by Freddy J. Nager, Founder of Atomic Tango LLC + Hardcore Differentiation Advocate

Role Model for Today's Leading Providers of Leadership

Role Model for Today’s Leading Providers of Leadership

Thanks to the jury in the Apple-Samsung case, product differentiation is now mandated in the marketplace (at least in the smartphone industry). Unfortunately, differentiation — and creativity and boldness — are harder to come by, despite every company’s claim of “leadership.” That’s what inspired this sardonic rant. Here’s hoping it won’t take more jury decisions to spark more creativity in the world…

I’m always amazed by what I can learn about businesses on the Internet. For example, did you know that roughly 99.999% of all companies are “leaders” or “leading providers”? I discovered that by reading their press releases online. I admit, I’ve only read a few million, so my estimate may be off by plus or minus .001%, but I think it’s pretty close.

AND YET…

Here’s the crazy part: when you take these same leaders and present them with an opportunity to actually lead by doing something, say, NEW, they perpetrate the best Clark Kent impressions ever. You should see how fast their super capes disappear and the thick glasses come on as they attempt to blend in…

“Oh, you want me to make a decision? Well, uh, what’s everyone else doing? We’ll just do that,” they say. Or better yet, “What’s the market leader doing? If the market leader’s doing it, that must be a best practice…”

Rock on.

I wish business school had taught me how to lead by following. Oh, wait, they did: those were called “case studies.”

The Extraordinariness Continues…

While swimming in the tepid seas of blandness, many of these masters of conformity avoid any form of advertising whatsoever. Instead, they claim that “word of mouth” will score them customers. You can just hear those inspiring mouth-words now: “OMG, you must buy from that company! They’re just like everyone else!”

My pulse races at the thought. How about yours?

I’ve had the opportunity to witness this mind-searing boldness up-close and personal. When I was a copywriter, these leaders would ask me to emphasize that they’re “next generation” and “cutting edge” (and you gotta be a leader to use terms that went out of fashion during the Ford administration). So I would present them several options for style and messaging, and inevitably, they’d go for the safest, most conservative option. Or sometimes they’d tell me to just copy what the competition had written.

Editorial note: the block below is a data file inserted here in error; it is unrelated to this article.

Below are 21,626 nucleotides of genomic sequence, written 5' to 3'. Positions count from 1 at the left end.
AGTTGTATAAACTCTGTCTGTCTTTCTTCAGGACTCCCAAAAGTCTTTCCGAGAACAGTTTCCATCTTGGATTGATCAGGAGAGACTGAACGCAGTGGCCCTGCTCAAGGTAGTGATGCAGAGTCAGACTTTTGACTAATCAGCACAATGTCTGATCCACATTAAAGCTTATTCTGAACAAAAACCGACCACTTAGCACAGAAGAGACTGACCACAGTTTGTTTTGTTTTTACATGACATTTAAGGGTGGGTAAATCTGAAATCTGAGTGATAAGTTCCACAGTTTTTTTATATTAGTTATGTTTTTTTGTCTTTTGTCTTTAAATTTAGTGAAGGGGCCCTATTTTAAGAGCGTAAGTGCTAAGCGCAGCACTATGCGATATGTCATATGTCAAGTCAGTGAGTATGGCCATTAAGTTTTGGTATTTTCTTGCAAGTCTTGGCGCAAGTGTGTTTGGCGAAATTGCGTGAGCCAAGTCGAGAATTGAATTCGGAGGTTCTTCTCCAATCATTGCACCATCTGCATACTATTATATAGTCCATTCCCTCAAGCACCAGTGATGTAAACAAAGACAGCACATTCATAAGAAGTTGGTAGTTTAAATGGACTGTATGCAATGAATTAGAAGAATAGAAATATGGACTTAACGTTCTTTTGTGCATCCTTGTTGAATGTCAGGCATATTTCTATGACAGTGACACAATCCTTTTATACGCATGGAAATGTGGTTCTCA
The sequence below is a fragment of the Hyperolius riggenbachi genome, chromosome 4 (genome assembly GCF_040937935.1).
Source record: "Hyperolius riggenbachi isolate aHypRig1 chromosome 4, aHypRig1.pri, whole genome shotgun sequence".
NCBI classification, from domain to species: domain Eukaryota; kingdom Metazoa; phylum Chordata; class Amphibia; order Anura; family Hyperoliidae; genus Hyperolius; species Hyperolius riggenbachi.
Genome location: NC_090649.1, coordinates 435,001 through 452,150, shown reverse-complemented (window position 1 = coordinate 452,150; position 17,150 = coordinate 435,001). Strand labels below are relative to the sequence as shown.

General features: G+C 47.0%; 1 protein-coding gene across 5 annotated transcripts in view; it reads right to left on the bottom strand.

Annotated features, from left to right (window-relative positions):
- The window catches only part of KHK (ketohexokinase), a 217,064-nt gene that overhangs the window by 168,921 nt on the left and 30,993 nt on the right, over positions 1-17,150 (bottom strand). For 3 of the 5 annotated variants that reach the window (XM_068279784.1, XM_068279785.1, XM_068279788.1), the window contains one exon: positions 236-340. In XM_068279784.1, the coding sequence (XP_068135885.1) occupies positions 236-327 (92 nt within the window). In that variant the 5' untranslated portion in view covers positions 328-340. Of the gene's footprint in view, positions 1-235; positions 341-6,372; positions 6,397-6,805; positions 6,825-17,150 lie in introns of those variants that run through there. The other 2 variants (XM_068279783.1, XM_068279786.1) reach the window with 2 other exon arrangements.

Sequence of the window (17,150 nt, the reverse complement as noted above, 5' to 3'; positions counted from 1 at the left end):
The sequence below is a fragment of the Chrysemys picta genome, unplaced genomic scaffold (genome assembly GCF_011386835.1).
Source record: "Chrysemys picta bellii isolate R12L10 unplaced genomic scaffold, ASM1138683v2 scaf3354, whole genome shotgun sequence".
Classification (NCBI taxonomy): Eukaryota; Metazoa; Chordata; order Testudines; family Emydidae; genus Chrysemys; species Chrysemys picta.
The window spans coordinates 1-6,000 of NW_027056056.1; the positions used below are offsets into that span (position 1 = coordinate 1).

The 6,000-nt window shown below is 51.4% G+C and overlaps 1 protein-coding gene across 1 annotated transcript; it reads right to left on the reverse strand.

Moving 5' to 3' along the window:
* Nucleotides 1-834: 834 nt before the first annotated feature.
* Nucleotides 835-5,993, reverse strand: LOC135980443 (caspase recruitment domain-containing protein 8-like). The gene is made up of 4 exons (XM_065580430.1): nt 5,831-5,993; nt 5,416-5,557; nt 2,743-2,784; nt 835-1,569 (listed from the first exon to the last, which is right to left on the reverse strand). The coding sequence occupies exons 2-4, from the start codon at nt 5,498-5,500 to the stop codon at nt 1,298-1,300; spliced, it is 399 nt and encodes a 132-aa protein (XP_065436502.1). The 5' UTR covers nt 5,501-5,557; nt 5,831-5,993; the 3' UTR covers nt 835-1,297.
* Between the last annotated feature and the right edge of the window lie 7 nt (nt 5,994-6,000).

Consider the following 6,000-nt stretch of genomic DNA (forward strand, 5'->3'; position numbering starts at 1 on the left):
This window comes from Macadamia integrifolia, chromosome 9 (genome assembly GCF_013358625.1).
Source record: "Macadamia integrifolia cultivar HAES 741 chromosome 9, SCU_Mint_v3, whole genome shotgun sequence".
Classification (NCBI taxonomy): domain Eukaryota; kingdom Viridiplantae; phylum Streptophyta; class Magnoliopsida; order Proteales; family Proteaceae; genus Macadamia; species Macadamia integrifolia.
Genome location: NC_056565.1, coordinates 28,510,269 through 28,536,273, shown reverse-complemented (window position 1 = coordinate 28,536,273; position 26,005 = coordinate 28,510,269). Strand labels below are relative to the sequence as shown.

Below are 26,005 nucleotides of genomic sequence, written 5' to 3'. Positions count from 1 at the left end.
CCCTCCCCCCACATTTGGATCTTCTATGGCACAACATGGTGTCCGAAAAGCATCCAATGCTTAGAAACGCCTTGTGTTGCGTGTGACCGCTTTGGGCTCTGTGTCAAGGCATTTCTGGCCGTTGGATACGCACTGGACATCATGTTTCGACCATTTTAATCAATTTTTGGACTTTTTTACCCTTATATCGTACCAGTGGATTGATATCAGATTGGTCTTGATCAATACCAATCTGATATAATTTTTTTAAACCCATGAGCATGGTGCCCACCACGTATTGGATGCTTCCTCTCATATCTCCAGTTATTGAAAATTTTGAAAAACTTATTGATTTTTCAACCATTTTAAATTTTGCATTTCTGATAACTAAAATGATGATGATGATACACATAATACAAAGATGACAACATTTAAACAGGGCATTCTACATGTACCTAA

Such huevos! What’s the Dos Equis dude got on them?

Enter the Challenger Brands…

But you know who spoils the mediocrity fest by spiking the punch and putting salsa in the tamales? Smaller companies who fully acknowledge that they’re not market leaders.

Instead, these challenger brands strive to be different, dismissing “best practices,” and taking risks in both actions and words. Get this: they actually advertise, ’cause they want people to know they exist. You’d think they’d stop there, but no, their compellingly creative ads go on and win awards and views and shares and thumbs-up.

Consumers who also view themselves as challengers will then buy the challenger brand products for a higher price than they’d pay for the leading products. And soon more people are looking at the challengers, and more higher priced stuff gets sold, and then the challengers suddenly become market leaders — leaders in sales, not just words. And you know what happens as a result of all that? That’s right: those higher prices cause inflation, and everyone knows inflation sucks.

So there. That’s what you get for listening to nonconformists: inflation.

So let’s all play it safe by being leading leaders who lead as leading providers of leadership. You can’t go wrong there. Or, really, anywhere at all.

 

  • You got me! “Leading” is slowly creeping its way into our copy. As a financial instituiton, the reasoning is that we want to project stability/reliability, but I think your point stands–it’s just cliche now. I can also argue that with the current banking scandals, the little guys may have the moral advantage. Thanks for the affirmation.

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